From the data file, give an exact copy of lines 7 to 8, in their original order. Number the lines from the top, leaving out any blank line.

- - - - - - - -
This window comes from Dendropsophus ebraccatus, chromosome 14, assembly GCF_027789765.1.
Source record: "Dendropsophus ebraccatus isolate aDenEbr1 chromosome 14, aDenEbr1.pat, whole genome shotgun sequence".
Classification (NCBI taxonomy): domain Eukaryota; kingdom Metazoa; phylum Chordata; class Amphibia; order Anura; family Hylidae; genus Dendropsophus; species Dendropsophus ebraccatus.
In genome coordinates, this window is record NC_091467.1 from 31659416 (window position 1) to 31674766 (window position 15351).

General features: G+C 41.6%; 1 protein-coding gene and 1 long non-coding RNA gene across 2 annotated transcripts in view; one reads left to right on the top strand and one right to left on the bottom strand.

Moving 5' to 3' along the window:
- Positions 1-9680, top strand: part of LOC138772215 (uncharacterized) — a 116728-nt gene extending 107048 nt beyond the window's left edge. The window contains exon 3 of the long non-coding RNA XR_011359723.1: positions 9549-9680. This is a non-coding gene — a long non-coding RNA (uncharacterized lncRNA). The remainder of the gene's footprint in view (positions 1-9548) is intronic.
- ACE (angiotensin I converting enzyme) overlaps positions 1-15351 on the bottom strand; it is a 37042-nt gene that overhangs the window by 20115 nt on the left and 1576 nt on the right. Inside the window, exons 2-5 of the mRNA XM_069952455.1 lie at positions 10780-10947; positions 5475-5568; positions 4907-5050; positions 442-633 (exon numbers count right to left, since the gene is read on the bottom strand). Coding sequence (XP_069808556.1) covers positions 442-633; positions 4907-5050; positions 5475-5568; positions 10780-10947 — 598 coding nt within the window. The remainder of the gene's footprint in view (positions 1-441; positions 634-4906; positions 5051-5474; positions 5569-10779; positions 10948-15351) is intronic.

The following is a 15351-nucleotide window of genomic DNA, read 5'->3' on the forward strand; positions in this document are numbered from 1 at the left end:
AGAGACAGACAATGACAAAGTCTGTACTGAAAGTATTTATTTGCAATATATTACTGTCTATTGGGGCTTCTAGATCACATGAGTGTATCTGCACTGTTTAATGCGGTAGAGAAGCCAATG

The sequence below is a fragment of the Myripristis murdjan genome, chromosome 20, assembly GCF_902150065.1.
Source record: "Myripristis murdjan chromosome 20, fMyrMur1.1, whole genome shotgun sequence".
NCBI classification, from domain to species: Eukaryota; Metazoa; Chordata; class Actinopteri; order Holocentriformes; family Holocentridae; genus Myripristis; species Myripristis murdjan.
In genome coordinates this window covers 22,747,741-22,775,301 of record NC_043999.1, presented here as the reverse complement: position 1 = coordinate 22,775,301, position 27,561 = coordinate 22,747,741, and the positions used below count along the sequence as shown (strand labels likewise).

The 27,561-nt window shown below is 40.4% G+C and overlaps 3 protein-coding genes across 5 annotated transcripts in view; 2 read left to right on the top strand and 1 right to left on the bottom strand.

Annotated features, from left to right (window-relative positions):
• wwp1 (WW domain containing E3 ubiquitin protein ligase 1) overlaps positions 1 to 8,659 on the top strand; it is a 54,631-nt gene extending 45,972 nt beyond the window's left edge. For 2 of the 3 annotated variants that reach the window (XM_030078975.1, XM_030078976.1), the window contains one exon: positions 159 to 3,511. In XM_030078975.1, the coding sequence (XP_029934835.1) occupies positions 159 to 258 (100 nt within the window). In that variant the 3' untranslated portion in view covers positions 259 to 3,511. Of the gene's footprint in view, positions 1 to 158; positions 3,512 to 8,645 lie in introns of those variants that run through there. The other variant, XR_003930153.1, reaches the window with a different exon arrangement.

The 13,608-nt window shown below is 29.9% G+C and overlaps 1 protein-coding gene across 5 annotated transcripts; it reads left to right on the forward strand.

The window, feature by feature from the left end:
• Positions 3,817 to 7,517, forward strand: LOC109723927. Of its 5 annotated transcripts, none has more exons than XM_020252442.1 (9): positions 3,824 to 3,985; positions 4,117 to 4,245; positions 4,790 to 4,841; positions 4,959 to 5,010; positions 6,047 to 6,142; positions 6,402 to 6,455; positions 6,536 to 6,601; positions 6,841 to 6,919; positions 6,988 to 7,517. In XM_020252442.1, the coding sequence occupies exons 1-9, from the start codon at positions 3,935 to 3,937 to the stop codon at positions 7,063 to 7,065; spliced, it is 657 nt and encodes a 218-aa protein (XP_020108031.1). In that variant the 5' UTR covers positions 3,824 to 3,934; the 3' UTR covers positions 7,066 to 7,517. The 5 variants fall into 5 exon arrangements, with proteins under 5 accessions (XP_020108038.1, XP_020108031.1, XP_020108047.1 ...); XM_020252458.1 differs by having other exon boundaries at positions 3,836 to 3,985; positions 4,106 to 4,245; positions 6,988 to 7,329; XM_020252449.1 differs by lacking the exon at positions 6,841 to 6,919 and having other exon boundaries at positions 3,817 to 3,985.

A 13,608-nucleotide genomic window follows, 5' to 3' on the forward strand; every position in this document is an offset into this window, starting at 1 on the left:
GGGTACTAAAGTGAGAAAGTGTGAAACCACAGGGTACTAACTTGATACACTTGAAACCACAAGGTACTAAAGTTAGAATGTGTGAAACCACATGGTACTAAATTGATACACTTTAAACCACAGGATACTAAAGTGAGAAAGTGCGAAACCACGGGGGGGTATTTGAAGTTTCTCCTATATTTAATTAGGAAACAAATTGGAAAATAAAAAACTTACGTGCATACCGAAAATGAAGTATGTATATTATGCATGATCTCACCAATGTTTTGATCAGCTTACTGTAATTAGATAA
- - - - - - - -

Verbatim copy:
- Positions 1-9680, top strand: part of LOC138772215 (uncharacterized) — a 116728-nt gene extending 107048 nt beyond the window's left edge. The window contains exon 3 of the long non-coding RNA XR_011359723.1: positions 9549-9680. This is a non-coding gene — a long non-coding RNA (uncharacterized lncRNA). The remainder of the gene's footprint in view (positions 1-9548) is intronic.
- ACE (angiotensin I converting enzyme) overlaps positions 1-15351 on the bottom strand; it is a 37042-nt gene that overhangs the window by 20115 nt on the left and 1576 nt on the right. Inside the window, exons 2-5 of the mRNA XM_069952455.1 lie at positions 10780-10947; positions 5475-5568; positions 4907-5050; positions 442-633 (exon numbers count right to left, since the gene is read on the bottom strand). Coding sequence (XP_069808556.1) covers positions 442-633; positions 4907-5050; positions 5475-5568; positions 10780-10947 — 598 coding nt within the window. The remainder of the gene's footprint in view (positions 1-441; positions 634-4906; positions 5051-5474; positions 5569-10779; positions 10948-15351) is intronic.